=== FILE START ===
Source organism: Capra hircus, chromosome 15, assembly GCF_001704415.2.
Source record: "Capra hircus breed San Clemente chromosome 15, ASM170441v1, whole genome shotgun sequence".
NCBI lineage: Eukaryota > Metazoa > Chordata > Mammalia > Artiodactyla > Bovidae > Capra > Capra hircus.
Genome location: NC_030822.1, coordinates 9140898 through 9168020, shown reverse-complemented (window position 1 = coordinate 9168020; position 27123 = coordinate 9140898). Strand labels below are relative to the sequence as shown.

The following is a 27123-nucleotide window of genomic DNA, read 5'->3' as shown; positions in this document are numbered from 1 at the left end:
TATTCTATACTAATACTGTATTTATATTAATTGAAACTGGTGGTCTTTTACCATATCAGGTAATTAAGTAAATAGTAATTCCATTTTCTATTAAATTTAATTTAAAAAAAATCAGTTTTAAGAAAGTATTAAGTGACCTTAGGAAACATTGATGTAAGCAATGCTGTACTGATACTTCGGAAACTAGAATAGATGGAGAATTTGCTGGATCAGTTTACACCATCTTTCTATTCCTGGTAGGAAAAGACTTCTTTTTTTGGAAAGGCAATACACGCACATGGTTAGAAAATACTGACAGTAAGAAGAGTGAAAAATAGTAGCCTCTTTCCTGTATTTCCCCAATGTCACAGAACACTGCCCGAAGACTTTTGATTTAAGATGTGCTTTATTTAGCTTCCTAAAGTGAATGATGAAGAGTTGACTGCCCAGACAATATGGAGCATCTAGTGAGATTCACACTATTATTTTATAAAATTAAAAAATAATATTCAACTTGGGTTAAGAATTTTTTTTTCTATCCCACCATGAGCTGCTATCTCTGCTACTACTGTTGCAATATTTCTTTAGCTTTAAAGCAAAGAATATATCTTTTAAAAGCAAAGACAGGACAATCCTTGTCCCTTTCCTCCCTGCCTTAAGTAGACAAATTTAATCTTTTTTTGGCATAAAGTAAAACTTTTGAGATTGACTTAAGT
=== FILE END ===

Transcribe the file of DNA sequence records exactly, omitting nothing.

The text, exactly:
Source organism: Capra hircus, chromosome 15, assembly GCF_001704415.2.
Source record: "Capra hircus breed San Clemente chromosome 15, ASM170441v1, whole genome shotgun sequence".
NCBI lineage: Eukaryota > Metazoa > Chordata > Mammalia > Artiodactyla > Bovidae > Capra > Capra hircus.
Genome location: NC_030822.1, coordinates 9140898 through 9168020, shown reverse-complemented (window position 1 = coordinate 9168020; position 27123 = coordinate 9140898). Strand labels below are relative to the sequence as shown.

The following is a 27123-nucleotide window of genomic DNA, read 5'->3' as shown; positions in this document are numbered from 1 at the left end:
TATTCTATACTAATACTGTATTTATATTAATTGAAACTGGTGGTCTTTTACCATATCAGGTAATTAAGTAAATAGTAATTCCATTTTCTATTAAATTTAATTTAAAAAAAATCAGTTTTAAGAAAGTATTAAGTGACCTTAGGAAACATTGATGTAAGCAATGCTGTACTGATACTTCGGAAACTAGAATAGATGGAGAATTTGCTGGATCAGTTTACACCATCTTTCTATTCCTGGTAGGAAAAGACTTCTTTTTTTGGAAAGGCAATACACGCACATGGTTAGAAAATACTGACAGTAAGAAGAGTGAAAAATAGTAGCCTCTTTCCTGTATTTCCCCAATGTCACAGAACACTGCCCGAAGACTTTTGATTTAAGATGTGCTTTATTTAGCTTCCTAAAGTGAATGATGAAGAGTTGACTGCCCAGACAATATGGAGCATCTAGTGAGATTCACACTATTATTTTATAAAATTAAAAAATAATATTCAACTTGGGTTAAGAATTTTTTTTTCTATCCCACCATGAGCTGCTATCTCTGCTACTACTGTTGCAATATTTCTTTAGCTTTAAAGCAAAGAATATATCTTTTAAAAGCAAAGACAGGACAATCCTTGTCCCTTTCCTCCCTGCCTTAAGTAGACAAATTTAATCTTTTTTTGGCATAAAGTAAAACTTTTGAGATTGACTTAAGT